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Wednesday, May 17, 2017

The Writer's Life 5/17 - Gaffs

Trump's presidency seems doomed. The combination of relentless media attacks, the self preservation of the business as usual swamp rats in congress, and his own gaffs seem insurmountable. He needs a big rally. He still has my support, as I favor almost all of his policies, but I'm preparing myself for disappointment, as I always do when it comes to politics. Radio talk show host Mark Simone, a personal friend of Trump and his biggest supporter, laughs off the current hysteria as simply more of what has been occurring since Trump announced he was running. The overwhelming consensus seems convinced the current crises are the beginning of the end.

According to an article in today's NY Post, nearly 20% of all medical liability payments in the USA occur in the state of New York.

Here are lost literary works compiled by, heavily edited by yours truly: According to Aristotle, Homer composed a third epic, the Margites. Its eponymous main character lacked the bravery of Achilles or the trickery of Odysseus. Rather, he was an idiot—as Plato put it. The greatest Greek philosophers were impressed by Homer’s dumb-guy humor, but no fragments survive... A 1598 list of Shakespeare’s works includes a comedy called Love’s Labour’s Won. Many scholars assumed it was an alternate title for The Taming of the Shrew, but a 1603 fragment, discovered much later, includes both. A similar mystery surrounds a play called Cardenio, which is believed to have been co-written by John Fletcher... Days after news of Lord Byron’s passing reached England, his autobiography was burned to save his family from scandal... After burning his nearly complete Dead Souls sequel, Gogol immediately regretted it and fell into deep despair, refusing all food until his death nine days later... Ernest Hemingway’s first wife left her luggage unattended on a train for a few seconds. A suitcase containing nearly all of his unpublished works was stolen. Included was a nearly complete novel based on his experiences in World War I... Sylvia Plath had typed some 130 pages of a second novel, tentatively titled Double Exposure, before her suicide. The manuscript disappeared around 1970. Many Plath supporters suspect her husband, Ted Hughes, destroyed it to keep his infidelities from coming to light.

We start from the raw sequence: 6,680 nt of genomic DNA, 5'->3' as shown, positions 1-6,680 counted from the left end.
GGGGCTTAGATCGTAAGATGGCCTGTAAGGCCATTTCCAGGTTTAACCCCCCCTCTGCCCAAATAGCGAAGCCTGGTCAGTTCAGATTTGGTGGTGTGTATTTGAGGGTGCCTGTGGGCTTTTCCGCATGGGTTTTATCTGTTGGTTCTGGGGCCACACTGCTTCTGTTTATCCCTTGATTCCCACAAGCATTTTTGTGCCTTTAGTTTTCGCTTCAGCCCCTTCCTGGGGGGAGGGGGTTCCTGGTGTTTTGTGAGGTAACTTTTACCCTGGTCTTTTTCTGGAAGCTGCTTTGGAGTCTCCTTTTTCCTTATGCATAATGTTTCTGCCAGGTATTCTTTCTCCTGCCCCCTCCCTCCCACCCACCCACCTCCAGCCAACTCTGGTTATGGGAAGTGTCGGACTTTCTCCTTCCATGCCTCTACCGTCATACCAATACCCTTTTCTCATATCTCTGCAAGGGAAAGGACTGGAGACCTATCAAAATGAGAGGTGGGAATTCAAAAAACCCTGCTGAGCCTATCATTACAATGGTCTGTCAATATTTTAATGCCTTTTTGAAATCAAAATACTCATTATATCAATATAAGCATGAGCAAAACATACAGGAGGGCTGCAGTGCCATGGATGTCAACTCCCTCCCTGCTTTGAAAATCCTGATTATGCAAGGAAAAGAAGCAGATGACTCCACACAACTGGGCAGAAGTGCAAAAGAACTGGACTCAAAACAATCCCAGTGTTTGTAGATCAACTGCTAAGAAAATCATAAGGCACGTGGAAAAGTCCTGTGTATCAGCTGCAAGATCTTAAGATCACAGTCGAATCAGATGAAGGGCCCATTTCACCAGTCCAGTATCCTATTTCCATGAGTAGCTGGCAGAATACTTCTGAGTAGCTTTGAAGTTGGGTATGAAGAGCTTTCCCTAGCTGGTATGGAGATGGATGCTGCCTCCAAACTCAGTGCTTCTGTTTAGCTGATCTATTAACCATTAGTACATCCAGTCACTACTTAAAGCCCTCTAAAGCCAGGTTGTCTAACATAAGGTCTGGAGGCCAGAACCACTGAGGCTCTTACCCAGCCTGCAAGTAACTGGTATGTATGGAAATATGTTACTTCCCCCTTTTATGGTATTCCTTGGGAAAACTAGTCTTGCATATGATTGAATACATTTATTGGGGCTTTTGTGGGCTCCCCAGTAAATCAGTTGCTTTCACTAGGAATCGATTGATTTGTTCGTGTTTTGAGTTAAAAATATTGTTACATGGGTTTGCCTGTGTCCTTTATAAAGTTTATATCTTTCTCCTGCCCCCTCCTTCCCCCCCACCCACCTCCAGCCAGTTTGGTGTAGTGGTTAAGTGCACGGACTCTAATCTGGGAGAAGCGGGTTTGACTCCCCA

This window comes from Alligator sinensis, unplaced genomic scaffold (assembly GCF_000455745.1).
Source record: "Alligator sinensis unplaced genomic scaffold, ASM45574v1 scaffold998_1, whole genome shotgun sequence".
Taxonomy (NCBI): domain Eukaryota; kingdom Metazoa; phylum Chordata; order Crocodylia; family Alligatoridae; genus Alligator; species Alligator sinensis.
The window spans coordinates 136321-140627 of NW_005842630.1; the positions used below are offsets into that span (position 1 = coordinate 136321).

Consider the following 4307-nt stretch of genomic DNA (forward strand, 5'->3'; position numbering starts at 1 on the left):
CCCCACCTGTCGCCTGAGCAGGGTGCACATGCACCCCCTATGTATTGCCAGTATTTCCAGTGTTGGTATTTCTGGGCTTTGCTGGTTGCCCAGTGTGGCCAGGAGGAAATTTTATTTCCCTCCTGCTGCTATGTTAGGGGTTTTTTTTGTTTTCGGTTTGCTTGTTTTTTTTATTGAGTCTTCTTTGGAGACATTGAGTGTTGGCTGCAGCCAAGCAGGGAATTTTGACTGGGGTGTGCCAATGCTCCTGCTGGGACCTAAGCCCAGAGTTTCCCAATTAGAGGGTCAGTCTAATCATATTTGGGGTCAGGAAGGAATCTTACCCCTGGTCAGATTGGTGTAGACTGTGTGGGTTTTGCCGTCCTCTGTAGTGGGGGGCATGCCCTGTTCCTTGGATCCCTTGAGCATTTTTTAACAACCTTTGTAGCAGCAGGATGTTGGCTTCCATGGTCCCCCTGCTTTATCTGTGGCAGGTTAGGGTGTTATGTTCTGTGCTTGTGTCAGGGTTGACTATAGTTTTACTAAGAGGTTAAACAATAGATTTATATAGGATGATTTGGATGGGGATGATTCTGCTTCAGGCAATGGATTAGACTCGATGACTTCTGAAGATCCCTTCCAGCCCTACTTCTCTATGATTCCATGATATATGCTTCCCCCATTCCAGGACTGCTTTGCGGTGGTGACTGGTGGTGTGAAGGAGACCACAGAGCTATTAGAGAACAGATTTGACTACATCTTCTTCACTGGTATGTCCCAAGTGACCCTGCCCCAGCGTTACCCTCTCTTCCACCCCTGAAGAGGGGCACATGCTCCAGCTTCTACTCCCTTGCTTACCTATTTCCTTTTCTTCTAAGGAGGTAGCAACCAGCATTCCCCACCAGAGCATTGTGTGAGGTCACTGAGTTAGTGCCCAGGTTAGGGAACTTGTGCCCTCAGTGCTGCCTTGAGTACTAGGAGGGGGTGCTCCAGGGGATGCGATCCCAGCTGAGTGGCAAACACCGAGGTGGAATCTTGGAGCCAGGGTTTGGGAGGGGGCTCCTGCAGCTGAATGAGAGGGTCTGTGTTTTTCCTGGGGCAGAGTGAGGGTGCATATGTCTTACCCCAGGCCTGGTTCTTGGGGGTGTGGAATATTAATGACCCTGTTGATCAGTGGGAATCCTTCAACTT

My usual book nook has been taken out by a scaffold. Today I lined my wares along the monstrosity on the Avenue Z side. Pedestrians still had plenty of room to pass and I wasn't blocking the way any more than the structure was. And business was good. My thanks to the kind folks who made purchases. Unlike the past two days, only one sale was of a book in Russian. The rest were across a wide spectrum, including four classical CD's. Work has yet to begin on the apartment building, so I'm not sure if I'll be able to continue there. There is one huge benefit - it will provide plenty of shade on hot days.
Vic's Sixth novel: 
Vic's Short Works:

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